July 24, 2007

The Name Game

Over lunch today, two friends who decided to go back to school were talking about assignments and computations. The conversation would have totally escaped me, until one mentioned a classmate named "Beautylynn." I almost choked on my okra. "Beautylynn?"

The name sent me searching my inbox for a forwarded email written by an expat. "A Rhose by Any Other Name," is a humorous take on the many inventive ways we Filipinos deal with the business of naming our kids. Some of the naming styles:

1. Door-bell names such as Ding, Ding-Dong, Ping, Ting-Ting

2. Repeating names such as Let-Let, Len-Len, Jun-Jun, Mai-Mai. The repeating names can be written as Let2, Len2, Jun2, Mai2 and so on...

3. Composite names such as Jejomar (for Jesus, Joseph and Mary) and Luzviminda (for Luzon, Visayas and Mindanao). Ha ha on this one! I know someone named Rofebar (for Ronando, Fernando and the fact that Ronando and Fernando passed the Bar exams on the year he was born). Or how about Jemelvic (for Jean, Rommel and Vic, the kid's aunt and uncles)

4. The concept of the randomly-inserted "h." As in Jhun, Jhimmy, Ghemma. I have cousins--unmistakably '70s kids--whose "groovy" parents made sure that their nicknames have the requisite, if useless "h": Yeyoh, Dhing, Rhey, Dhan...well, you know the drill...

5. A creative sense of humor creeping its way purposely into names. Examples are: Edgar Allan Pe, Washington Dy Sy, Magic Chiongson

6. Parents sticking to a theme (names that begin with the same letter, a whole line of fruits, desserts, etc.) Mortifying, but my folks are guilty of this. The names of the two elder daughters—Anna Carmencita (me, me me) and Emma Concepcion—are quite fine, considering that they were named for their patron saints. As for the other four, well, Dad and Ma must have spent many a sleepless night figuring our four-letter first names starting with a vowel and ten-letter middle names starting with the letter C.

Funny, too, how generations gravitate toward almost the same “generic” names. In confirmation rites last year, it struck me how just about grade-five pupil is invariably named Nicole Anne or Katrina Mae or Anna Mae or Princess Mae or Ruffa Mae or Christine Mae. One name is forever etched in my book: Khryztynn Lynn.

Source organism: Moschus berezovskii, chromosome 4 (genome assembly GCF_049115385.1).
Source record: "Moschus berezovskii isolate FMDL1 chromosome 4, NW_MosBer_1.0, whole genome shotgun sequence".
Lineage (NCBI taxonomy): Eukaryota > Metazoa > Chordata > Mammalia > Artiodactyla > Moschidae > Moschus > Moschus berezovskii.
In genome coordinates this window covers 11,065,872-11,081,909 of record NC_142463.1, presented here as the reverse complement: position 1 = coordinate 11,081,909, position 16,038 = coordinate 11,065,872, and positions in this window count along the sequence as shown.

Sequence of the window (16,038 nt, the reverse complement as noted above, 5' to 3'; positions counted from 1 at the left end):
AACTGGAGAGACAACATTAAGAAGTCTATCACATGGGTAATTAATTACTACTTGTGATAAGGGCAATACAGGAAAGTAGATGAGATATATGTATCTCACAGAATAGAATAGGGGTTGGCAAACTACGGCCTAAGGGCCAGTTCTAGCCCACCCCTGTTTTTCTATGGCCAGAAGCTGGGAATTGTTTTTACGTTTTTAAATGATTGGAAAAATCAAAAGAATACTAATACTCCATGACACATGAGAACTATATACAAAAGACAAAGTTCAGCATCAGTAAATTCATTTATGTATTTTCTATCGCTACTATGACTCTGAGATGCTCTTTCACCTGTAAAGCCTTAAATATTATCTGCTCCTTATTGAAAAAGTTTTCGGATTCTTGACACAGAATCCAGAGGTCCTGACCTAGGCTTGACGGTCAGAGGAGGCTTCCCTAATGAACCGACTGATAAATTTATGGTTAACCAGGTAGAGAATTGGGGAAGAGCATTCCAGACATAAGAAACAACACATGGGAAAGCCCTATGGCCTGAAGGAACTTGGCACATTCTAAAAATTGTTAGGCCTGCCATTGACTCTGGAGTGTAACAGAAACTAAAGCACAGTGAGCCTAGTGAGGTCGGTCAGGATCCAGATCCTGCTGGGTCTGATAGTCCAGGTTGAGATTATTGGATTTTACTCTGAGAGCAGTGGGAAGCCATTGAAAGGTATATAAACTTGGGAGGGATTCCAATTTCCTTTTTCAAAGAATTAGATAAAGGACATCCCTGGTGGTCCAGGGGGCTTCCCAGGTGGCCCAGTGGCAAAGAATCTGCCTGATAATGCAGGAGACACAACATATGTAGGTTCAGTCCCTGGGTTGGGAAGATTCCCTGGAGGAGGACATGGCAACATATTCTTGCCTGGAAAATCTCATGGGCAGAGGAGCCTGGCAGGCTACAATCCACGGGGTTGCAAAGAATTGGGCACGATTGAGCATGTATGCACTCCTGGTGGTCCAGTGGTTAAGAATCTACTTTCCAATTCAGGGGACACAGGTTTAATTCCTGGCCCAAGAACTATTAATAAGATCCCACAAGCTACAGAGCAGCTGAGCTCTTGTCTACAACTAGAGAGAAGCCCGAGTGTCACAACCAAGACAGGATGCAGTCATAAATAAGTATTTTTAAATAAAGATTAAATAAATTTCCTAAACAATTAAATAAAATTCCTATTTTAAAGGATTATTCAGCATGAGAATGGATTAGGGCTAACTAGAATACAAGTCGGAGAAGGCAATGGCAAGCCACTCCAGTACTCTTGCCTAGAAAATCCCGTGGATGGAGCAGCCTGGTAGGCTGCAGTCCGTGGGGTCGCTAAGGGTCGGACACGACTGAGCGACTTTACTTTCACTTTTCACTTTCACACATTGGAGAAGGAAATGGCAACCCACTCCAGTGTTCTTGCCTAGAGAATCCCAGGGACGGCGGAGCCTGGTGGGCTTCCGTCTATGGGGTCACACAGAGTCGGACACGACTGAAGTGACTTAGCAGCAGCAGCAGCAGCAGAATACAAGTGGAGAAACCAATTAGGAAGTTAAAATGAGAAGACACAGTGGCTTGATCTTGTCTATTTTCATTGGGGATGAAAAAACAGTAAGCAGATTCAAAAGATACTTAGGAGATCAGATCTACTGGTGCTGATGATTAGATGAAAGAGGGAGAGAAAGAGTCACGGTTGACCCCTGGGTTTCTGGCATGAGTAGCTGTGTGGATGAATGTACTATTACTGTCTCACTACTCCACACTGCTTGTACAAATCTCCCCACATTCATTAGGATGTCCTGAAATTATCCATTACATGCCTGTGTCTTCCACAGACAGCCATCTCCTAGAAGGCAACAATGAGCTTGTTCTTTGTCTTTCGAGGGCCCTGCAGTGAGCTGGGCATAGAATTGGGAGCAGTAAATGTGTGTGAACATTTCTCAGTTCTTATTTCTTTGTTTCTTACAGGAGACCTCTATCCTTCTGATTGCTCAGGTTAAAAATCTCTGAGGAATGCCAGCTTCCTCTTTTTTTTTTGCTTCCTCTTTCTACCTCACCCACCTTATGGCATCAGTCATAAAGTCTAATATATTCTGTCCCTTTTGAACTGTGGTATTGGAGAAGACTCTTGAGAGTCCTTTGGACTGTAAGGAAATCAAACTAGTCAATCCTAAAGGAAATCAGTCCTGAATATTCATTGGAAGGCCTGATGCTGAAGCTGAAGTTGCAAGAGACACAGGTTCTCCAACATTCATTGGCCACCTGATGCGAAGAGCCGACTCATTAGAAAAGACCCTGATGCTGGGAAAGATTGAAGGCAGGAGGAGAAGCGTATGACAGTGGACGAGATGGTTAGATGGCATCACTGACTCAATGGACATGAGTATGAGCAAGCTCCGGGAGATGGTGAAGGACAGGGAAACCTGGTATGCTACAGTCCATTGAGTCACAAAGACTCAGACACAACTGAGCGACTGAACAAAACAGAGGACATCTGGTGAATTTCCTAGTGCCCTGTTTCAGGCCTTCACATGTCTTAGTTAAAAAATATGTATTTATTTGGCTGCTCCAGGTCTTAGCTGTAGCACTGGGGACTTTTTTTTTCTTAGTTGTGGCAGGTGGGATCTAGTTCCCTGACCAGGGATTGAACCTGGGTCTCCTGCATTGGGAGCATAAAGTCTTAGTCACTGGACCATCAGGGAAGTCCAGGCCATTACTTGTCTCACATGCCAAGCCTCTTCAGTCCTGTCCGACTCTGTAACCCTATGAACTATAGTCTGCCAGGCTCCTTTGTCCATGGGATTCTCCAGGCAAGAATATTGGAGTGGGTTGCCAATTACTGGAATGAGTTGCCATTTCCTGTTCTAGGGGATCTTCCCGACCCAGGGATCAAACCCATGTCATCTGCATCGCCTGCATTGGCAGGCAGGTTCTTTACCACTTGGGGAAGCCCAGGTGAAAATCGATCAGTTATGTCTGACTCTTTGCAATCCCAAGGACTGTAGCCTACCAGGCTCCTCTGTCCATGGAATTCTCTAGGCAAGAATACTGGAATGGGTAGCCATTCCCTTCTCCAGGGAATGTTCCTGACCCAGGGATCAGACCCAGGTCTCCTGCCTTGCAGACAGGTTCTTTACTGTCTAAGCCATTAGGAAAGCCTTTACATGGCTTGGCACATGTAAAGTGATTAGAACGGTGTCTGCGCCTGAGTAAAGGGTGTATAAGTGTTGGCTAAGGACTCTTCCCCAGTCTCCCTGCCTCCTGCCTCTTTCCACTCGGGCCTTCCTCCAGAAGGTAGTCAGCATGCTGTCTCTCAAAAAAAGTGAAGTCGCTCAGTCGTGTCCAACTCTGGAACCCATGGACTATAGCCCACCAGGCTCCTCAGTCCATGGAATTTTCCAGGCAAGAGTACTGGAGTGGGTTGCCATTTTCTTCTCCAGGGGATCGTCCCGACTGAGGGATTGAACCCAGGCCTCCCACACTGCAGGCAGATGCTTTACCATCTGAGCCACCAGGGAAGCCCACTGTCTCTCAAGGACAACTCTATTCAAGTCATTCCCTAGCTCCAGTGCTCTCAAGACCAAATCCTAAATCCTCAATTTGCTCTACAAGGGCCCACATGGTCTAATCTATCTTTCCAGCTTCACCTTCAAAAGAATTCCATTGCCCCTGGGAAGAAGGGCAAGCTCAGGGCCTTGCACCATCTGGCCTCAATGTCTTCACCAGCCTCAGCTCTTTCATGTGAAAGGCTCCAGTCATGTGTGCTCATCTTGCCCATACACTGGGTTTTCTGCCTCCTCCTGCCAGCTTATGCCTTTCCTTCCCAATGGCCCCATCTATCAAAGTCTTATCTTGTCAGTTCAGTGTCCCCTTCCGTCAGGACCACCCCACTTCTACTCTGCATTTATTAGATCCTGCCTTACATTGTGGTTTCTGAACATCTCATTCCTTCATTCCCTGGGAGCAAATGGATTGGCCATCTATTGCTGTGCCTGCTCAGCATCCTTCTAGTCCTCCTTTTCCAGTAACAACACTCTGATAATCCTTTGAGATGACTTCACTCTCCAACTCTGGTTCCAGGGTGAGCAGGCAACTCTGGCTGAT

And now, Beautylynn.

The name game encompasses family pets as well. Because the dog was considered “part of the family,” the De Leons named their dog “Keempee.” As in Keempee de Leon. Somewhere in the neighborhood is a dog named “Kagata,” which, in Bicol, loosely translates to “go ahead and bite.”

And then there’s the dog formerly known as Berta, which now goes by the name of “Princess Mae.” The new name was given by Krystalla, the help whose original name is not Krystalla. In any case, Princess Mae’s owner was wondering why the dog wouldn’t do so much as lift an ear when she calls. Out of frustration, she yelled “Fren-theth Miii,” the way Krystalla says it.

What do you know, the darn dog did a doggie somersault!

Princess Mae, it turns out, is Frentheth Mi after all.

3 comments:

pillow_talk said...

isama mo na rin si jonathan livingston sy at si chika go...

chateau said...

I'm rotflmao over Frentheth Mi! This post amused me.. Susme, Krestala!

My kids' names have no theme, nor are they generic-sounding. I hope they thank me when they grow up! Oops, but their Chinese nicks are repeating. they will have to thank their dad for that. sigh.

quietstream said...

Frentheth Mi--hahaha!

We have a mynah named Garci and a mini pinscher named Pacquiao. Pacquiao is the son of Oakwood, born during the Oakwood mutiny. I ran over Pokwang, Pacquiao's sister (and killed her, poor dog!). :-( Honest, I did not name them!